The ozone monitoring instrument we’ve been using is 22 years old and weighs 57 pounds. We need to upgrade the instrument, reduce weight, and add networking capabilities.

Our new UAS O3 ozone tester is an absorption dual beam UV intensity meter. One beam is used to measure ozone conditions in the collected atmospheric sample, and the other beam is passed through the same atmospheric sample through an ozone filter. The instrument weighs only 37 pounds, uses 28V DC power supply, and has an adjustable sampling rate from 0.5 to 10 Hz.

The Compact RIO controller meets the high processing speed, low power consumption, high mechanical strength, and size requirements of a test instrument, enabling the processing of unpressurized atmospheric data from unmanned aircraft (such as NASA’s Global Hawk UAV) at altitudes of 64,000 feet. Collection and Communications.
– Laurel Watts, NOAA

Green Engineering Award
Controlling Echogen Energy Systems’ Waste Heat Engines

Challenge: Develop a real-time application to control and monitor Echogen Energy Systems’ waste heat engines, while creating a Windows-based application to enable remote and local monitoring of the overall system.

Solution: Develop a LabVIEW application on the CompactRIO platform to control the waste heat engine, using multi-PID closed-loop control to achieve system determinism requirements.

Echogen Energy Systems’ waste heat engines are geared towards industrial waste heat recovery and can capture heat from a variety of energy sources. Based on its basic equipment, we developed a controller and plant health monitoring system for a waste heat engine with a nominal net rating of 250kW.

To achieve strict I/O synchronization metrics, we chose the CompactRIO real-time controller. This heat engine is primarily designed for testing, and the system requirements include the acquisition of more than 75 sensor signals and the control of more than 40 instruments via Modbus, analog, and digital signals. In addition, on the basis of the read system variables (eg: system pressure, fluid temperature, turbine load), we employ a multi-PID control algorithm to control this system.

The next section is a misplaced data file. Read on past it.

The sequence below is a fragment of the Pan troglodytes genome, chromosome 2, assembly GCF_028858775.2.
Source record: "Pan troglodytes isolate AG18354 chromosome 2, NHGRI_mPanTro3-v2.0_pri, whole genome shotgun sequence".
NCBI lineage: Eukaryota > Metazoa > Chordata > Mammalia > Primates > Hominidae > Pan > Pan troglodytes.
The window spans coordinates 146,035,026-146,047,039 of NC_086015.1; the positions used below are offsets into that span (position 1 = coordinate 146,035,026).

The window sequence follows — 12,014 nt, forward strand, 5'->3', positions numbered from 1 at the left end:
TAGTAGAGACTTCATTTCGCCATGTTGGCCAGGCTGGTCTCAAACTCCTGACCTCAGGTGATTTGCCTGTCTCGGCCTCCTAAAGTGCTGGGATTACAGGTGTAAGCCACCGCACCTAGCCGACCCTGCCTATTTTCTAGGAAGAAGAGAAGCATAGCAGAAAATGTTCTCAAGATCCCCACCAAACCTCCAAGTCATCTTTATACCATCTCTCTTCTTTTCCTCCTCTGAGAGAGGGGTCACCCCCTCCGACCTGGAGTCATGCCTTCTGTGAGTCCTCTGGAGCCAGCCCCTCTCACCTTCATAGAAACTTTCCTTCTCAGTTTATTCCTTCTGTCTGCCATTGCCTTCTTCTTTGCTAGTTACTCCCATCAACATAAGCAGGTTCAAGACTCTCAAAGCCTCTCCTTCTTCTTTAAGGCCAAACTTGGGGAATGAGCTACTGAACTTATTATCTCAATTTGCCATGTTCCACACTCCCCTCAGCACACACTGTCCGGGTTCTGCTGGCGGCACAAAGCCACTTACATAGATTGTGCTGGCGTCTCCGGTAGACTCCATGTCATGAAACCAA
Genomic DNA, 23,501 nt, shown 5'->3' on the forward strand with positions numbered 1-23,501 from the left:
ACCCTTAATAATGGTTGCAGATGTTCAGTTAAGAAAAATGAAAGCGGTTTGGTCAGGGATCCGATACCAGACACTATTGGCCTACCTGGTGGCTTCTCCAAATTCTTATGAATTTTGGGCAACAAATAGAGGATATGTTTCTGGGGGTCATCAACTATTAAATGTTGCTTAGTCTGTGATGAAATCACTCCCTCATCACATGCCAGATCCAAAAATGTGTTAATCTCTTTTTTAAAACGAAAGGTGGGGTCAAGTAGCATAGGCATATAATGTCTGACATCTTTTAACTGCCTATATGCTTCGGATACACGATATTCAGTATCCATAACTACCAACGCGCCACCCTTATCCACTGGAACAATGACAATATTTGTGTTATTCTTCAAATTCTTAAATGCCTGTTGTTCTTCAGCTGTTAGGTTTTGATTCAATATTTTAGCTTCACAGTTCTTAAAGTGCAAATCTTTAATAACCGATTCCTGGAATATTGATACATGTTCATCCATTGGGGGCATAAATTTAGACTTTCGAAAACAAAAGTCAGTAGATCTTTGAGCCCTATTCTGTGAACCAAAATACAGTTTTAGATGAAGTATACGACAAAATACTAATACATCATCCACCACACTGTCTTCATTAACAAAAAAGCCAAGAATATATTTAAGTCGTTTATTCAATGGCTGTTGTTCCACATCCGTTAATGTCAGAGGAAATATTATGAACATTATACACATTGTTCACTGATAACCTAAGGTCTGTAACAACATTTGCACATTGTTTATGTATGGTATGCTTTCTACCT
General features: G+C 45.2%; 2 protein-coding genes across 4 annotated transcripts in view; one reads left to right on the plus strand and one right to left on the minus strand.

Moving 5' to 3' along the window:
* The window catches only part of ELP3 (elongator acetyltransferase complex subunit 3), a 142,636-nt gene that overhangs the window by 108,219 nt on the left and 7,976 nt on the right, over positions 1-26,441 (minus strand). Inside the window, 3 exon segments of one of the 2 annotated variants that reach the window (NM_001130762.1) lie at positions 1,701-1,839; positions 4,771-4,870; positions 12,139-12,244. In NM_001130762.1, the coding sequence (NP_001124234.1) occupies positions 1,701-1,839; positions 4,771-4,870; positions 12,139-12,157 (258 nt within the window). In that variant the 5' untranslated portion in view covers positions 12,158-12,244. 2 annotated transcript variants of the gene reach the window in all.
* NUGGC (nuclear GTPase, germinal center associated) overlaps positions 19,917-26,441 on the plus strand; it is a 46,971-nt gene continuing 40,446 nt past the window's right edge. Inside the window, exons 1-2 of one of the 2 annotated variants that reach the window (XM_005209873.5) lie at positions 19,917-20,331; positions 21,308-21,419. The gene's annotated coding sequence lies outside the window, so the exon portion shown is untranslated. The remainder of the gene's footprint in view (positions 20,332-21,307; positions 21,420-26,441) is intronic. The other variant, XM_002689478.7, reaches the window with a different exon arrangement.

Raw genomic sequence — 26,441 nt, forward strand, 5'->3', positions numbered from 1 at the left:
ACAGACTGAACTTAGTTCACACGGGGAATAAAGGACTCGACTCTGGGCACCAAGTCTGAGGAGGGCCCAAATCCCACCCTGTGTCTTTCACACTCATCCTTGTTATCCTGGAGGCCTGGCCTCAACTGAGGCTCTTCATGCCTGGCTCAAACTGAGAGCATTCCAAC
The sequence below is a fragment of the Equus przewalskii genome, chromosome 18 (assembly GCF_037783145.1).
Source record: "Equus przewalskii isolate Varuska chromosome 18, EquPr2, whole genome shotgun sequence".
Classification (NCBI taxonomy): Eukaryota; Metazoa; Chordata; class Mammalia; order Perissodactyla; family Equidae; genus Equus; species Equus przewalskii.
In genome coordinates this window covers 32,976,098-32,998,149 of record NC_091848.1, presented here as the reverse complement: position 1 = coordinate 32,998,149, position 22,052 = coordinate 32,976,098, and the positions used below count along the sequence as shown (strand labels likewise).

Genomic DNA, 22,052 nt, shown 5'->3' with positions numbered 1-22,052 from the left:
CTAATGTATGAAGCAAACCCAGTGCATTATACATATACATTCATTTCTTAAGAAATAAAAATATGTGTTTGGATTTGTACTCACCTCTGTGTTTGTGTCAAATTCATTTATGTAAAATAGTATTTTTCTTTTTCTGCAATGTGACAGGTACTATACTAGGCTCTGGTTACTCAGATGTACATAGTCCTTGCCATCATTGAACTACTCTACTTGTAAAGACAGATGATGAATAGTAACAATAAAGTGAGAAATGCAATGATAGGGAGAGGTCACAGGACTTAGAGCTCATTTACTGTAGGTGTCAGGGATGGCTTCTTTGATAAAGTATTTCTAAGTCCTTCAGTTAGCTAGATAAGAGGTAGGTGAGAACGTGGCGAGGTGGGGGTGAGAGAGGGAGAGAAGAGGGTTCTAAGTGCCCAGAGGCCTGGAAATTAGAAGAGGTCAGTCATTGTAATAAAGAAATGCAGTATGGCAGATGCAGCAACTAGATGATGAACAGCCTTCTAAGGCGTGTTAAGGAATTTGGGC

In the system architecture, the system is run remotely, but we designed a local human-machine interface (HMI) to realize control and monitoring. At the same time, we use Ethernet connection between Windows computer and real-time controller running LabVIEW application to realize network-published shared variables, so as to complete process data interaction and message-based information communication.

At the same time, the CompactRIO controller running the LabVIEW real-time application has a multi-core central processing unit. The NI Distributed System Manager has given us a lot of help in the development process, allowing us to comprehensively monitor the information of each system in the network, manage the published data, and access the network publishing and sharing without developing applications by ourselves. Variables and I/O Variables. We can even remotely debug and calibrate process parameters by adjusting the values ​​of network-published shared variables without any HMI. Using a variety of toolkits and development Modules from NI allows us to quickly adapt the system to meet the further needs of our customers.

– Darryn La Zar, Wineman Technology Inc.

The Links:   NL6448BC26-11 CM1000HA-25H TFT-Panel